Tuesday, February 2, 2010

CITY OF NUMBERS In the News & On the Web

Check out some of the media coverage that has appeared about CITY OF NUMBERS:

... Culled from interviews with Graterford prison lifers who paint murals as a way to communicate with the outside world, [CITY OF NUMBERS] pulls in multiple perspectives, mixing the voices of perpetrators with those of media pundits, law enforcement, and loved ones left behind.

The questions are many, the answers are few. Should we judge 15-, 16-, 17-year-old killers as simply murderers who should be locked up forever? Should we view them as redeemable people even though they've committed murder?

And the most vexing question: What can one person do to help solve the problem of violence in our midst? ...

Philadelphia Daily News, Christine Fisher
Philly's Felons: One-Man Show Offers Unique Perspectives On Violent Crime In The City

... After interviewing lifers at Graterford Prison, talking with victims of crime, and observing the city and its politics, Lewis came to know Philadelphia as a city struggling with violent crime and the fear it generates. The play he wrote and stars in, "City of Numbers, mixtape of a city," captures the complexity of this urban issue.

... "City of Numbers," which opened last week, is a joint venture between the Philadelphia's Mural Arts Program and InterAct Theatre Company, and is the centerpiece of a month-long celebration of the transformative power of art as a tool for social justice. ...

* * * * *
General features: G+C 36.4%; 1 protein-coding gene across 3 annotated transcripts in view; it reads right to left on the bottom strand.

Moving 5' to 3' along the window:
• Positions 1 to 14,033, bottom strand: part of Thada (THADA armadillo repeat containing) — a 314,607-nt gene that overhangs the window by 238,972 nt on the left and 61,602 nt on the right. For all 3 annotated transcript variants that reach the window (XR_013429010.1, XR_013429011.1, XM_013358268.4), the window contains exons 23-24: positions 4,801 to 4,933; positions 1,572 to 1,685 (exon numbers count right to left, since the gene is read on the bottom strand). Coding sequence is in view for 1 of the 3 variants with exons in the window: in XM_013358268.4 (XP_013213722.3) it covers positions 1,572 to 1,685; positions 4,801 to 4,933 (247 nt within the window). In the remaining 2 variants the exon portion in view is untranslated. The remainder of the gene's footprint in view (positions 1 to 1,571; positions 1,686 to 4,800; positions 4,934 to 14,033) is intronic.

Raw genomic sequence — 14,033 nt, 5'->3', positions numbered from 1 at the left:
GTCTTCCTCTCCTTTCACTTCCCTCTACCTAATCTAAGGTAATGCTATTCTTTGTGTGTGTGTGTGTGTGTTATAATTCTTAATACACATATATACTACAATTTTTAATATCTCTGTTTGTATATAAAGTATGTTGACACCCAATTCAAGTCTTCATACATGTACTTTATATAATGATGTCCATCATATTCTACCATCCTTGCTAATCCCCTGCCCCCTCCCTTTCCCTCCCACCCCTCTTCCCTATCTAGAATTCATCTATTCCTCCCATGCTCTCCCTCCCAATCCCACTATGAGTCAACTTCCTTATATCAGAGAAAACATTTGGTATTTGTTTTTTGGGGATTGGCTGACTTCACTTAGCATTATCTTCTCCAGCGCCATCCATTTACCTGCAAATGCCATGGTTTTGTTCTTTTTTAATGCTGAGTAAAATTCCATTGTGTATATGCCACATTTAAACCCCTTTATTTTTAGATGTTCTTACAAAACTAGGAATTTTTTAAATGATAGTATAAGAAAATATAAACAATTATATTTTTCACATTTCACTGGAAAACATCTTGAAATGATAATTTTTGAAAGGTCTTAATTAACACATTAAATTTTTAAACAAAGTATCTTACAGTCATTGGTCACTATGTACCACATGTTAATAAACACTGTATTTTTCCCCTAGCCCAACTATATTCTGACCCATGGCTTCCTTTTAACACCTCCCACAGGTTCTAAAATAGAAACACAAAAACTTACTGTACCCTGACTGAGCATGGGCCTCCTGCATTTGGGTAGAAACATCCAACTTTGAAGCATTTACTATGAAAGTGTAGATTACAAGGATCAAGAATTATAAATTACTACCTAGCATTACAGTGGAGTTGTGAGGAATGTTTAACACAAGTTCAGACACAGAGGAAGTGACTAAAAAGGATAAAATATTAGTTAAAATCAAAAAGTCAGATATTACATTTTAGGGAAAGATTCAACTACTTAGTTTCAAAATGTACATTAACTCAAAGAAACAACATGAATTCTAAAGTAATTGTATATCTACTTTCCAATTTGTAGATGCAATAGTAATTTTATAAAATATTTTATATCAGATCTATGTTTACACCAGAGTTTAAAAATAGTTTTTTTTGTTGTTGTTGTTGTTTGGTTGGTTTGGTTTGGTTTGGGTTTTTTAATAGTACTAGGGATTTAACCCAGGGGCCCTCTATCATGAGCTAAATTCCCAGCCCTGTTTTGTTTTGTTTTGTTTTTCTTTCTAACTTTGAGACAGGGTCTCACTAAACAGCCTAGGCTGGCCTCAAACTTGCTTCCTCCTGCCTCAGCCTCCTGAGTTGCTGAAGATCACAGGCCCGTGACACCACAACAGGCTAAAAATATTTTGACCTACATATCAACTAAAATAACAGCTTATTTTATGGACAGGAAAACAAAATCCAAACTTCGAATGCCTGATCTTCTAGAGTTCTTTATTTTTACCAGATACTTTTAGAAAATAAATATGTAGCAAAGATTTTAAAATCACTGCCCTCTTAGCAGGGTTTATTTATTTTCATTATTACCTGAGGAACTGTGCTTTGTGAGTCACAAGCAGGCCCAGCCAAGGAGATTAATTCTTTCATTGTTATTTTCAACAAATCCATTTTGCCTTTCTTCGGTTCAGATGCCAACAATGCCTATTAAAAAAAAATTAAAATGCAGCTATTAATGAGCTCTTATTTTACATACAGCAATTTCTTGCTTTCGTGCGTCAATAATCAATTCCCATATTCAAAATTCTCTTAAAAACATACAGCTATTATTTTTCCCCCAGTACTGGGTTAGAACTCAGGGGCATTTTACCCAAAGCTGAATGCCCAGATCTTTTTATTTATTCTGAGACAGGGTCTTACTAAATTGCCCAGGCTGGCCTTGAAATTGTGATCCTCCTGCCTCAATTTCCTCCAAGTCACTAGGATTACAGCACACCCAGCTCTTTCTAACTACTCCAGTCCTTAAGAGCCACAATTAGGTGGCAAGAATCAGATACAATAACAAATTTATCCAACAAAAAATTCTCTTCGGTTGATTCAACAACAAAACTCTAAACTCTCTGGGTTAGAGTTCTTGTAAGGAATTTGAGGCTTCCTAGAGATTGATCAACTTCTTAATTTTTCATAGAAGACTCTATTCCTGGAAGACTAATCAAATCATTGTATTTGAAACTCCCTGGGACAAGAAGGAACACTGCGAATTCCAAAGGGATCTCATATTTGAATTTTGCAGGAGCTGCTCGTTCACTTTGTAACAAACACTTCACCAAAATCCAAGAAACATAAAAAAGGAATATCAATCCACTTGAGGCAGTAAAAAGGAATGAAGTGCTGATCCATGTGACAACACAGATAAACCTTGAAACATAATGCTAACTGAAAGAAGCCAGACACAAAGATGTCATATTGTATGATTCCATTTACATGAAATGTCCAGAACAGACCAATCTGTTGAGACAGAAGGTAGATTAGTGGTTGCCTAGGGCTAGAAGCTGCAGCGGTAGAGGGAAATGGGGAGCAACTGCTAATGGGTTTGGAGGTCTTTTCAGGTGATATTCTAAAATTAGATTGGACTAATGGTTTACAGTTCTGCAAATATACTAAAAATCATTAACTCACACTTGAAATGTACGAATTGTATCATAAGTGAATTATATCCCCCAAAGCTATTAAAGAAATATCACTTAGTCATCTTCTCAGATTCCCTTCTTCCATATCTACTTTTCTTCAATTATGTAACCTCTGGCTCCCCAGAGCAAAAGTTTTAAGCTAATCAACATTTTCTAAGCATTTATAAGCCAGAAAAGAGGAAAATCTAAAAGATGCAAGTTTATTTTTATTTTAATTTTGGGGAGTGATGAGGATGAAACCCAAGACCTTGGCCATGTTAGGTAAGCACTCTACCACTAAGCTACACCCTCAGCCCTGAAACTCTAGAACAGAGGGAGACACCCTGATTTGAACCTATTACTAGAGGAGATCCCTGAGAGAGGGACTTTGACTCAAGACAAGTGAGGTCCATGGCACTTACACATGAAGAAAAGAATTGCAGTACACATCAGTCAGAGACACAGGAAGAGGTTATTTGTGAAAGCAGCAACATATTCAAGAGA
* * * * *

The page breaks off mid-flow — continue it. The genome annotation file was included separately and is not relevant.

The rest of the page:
Courier-Post, Sally Friedman
... [Playwright Sean Christopher Lewis'] purpose in creating this unusual production, one in which the voices of about 30 characters are heard solely through Sean Lewis' own voice in his one-man show, is to re-examine Philadelphia's daunting crime statistics through the lens of arts education.

"I wanted to listen in to the inmates for their perspective, to hear from the people of various city neighborhoods for theirs, and also really to explore inner city violence and its roots," Lewis explains.

..."I want people to feel a personal stake. I want this play to open important conversations about crime, about punishment, and about the way we live our lives." ...

Philadelphia City Paper, A.D. Amorosi
"It's the city that I see daily — a city that struggles but also overcomes." So says Jane Golden, director of Philadelphia's Mural Arts Program, which for the past three years has developed a Restorative Justice program encouraging prison inmates to create large-scale community art. It's that gentle notion of rising above, of the healing power of creativity, that sparked Golden's first conversation with InterAct Theatre Co. boss Seth Rozin in 2008. Their mission: Partner up on a play that tells these prisoners' stories. Their method: Interview "life-term" inmates at the State Correctional Institution at Graterford and to use those chats for a theater piece that details the experience of the sorrowful and the saved. ...

The Augustinian Spiritual Health Center Blog, Fr. Paul Morrisey, O.S.A.

... This is not a just [sic] sob-sister story about the basic humanity of prison inmates. Voices of victims cry out too. Victims often in the same world as those who harm them – ghetto worlds where children grow up on the street and learn to fight to stay alive. Sections of the city – some black, some white, some Hispanic – where a common poverty creates the environment for selling drugs to make a living. Selling bodies too. Selling souls if the devil offers you the right price.